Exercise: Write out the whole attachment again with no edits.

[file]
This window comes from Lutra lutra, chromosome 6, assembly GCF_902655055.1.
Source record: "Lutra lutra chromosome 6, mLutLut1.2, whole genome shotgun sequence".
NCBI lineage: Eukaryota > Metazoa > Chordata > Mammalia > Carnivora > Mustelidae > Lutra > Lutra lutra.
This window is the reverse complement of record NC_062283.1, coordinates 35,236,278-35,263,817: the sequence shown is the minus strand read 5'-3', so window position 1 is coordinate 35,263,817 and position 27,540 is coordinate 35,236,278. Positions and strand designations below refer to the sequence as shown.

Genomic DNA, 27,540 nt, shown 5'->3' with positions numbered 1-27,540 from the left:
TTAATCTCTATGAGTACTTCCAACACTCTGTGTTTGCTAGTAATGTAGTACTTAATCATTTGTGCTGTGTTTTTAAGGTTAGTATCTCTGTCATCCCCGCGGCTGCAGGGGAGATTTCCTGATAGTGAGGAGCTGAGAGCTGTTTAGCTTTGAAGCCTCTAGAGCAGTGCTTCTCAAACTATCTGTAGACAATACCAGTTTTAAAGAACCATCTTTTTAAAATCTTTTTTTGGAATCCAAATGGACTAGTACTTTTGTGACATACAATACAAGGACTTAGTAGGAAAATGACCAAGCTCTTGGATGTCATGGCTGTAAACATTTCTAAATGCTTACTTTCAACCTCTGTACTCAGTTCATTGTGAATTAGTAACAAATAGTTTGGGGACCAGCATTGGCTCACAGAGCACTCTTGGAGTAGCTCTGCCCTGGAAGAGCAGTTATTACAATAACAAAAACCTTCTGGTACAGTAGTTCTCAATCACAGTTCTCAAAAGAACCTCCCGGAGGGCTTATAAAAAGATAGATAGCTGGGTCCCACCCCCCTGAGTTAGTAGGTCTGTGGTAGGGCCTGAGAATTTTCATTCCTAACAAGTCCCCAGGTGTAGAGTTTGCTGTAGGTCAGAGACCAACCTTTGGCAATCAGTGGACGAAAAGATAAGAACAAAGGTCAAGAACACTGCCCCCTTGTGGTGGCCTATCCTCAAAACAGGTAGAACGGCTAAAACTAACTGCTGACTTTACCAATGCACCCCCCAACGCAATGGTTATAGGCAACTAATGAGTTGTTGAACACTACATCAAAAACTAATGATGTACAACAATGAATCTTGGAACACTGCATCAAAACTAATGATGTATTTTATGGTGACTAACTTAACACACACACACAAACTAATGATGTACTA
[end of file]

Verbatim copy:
This window comes from Lutra lutra, chromosome 6, assembly GCF_902655055.1.
Source record: "Lutra lutra chromosome 6, mLutLut1.2, whole genome shotgun sequence".
NCBI lineage: Eukaryota > Metazoa > Chordata > Mammalia > Carnivora > Mustelidae > Lutra > Lutra lutra.
This window is the reverse complement of record NC_062283.1, coordinates 35,236,278-35,263,817: the sequence shown is the minus strand read 5'-3', so window position 1 is coordinate 35,263,817 and position 27,540 is coordinate 35,236,278. Positions and strand designations below refer to the sequence as shown.

Genomic DNA, 27,540 nt, shown 5'->3' with positions numbered 1-27,540 from the left:
TTAATCTCTATGAGTACTTCCAACACTCTGTGTTTGCTAGTAATGTAGTACTTAATCATTTGTGCTGTGTTTTTAAGGTTAGTATCTCTGTCATCCCCGCGGCTGCAGGGGAGATTTCCTGATAGTGAGGAGCTGAGAGCTGTTTAGCTTTGAAGCCTCTAGAGCAGTGCTTCTCAAACTATCTGTAGACAATACCAGTTTTAAAGAACCATCTTTTTAAAATCTTTTTTTGGAATCCAAATGGACTAGTACTTTTGTGACATACAATACAAGGACTTAGTAGGAAAATGACCAAGCTCTTGGATGTCATGGCTGTAAACATTTCTAAATGCTTACTTTCAACCTCTGTACTCAGTTCATTGTGAATTAGTAACAAATAGTTTGGGGACCAGCATTGGCTCACAGAGCACTCTTGGAGTAGCTCTGCCCTGGAAGAGCAGTTATTACAATAACAAAAACCTTCTGGTACAGTAGTTCTCAATCACAGTTCTCAAAAGAACCTCCCGGAGGGCTTATAAAAAGATAGATAGCTGGGTCCCACCCCCCTGAGTTAGTAGGTCTGTGGTAGGGCCTGAGAATTTTCATTCCTAACAAGTCCCCAGGTGTAGAGTTTGCTGTAGGTCAGAGACCAACCTTTGGCAATCAGTGGACGAAAAGATAAGAACAAAGGTCAAGAACACTGCCCCCTTGTGGTGGCCTATCCTCAAAACAGGTAGAACGGCTAAAACTAACTGCTGACTTTACCAATGCACCCCCCAACGCAATGGTTATAGGCAACTAATGAGTTGTTGAACACTACATCAAAAACTAATGATGTACAACAATGAATCTTGGAACACTGCATCAAAACTAATGATGTATTTTATGGTGACTAACTTAACACACACACACAAACTAATGATGTACTA